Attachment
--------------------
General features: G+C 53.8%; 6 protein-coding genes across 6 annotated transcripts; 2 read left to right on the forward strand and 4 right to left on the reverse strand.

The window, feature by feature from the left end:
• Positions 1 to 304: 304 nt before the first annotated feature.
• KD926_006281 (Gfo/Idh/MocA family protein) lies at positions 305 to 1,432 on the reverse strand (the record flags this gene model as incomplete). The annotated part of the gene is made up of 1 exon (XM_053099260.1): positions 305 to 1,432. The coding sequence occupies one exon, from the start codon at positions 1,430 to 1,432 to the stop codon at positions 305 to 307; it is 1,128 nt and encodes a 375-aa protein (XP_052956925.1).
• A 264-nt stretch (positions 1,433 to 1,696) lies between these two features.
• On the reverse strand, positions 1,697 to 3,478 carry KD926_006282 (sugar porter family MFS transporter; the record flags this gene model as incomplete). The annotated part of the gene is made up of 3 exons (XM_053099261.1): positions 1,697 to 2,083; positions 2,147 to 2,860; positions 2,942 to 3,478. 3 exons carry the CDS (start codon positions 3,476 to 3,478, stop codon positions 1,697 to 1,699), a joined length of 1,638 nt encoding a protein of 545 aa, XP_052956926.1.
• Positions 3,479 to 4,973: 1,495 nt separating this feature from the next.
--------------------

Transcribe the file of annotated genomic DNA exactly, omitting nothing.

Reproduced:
General features: G+C 53.8%; 6 protein-coding genes across 6 annotated transcripts; 2 read left to right on the forward strand and 4 right to left on the reverse strand.

The window, feature by feature from the left end:
• Positions 1 to 304: 304 nt before the first annotated feature.
• KD926_006281 (Gfo/Idh/MocA family protein) lies at positions 305 to 1,432 on the reverse strand (the record flags this gene model as incomplete). The annotated part of the gene is made up of 1 exon (XM_053099260.1): positions 305 to 1,432. The coding sequence occupies one exon, from the start codon at positions 1,430 to 1,432 to the stop codon at positions 305 to 307; it is 1,128 nt and encodes a 375-aa protein (XP_052956925.1).
• A 264-nt stretch (positions 1,433 to 1,696) lies between these two features.
• On the reverse strand, positions 1,697 to 3,478 carry KD926_006282 (sugar porter family MFS transporter; the record flags this gene model as incomplete). The annotated part of the gene is made up of 3 exons (XM_053099261.1): positions 1,697 to 2,083; positions 2,147 to 2,860; positions 2,942 to 3,478. 3 exons carry the CDS (start codon positions 3,476 to 3,478, stop codon positions 1,697 to 1,699), a joined length of 1,638 nt encoding a protein of 545 aa, XP_052956926.1.
• Positions 3,479 to 4,973: 1,495 nt separating this feature from the next.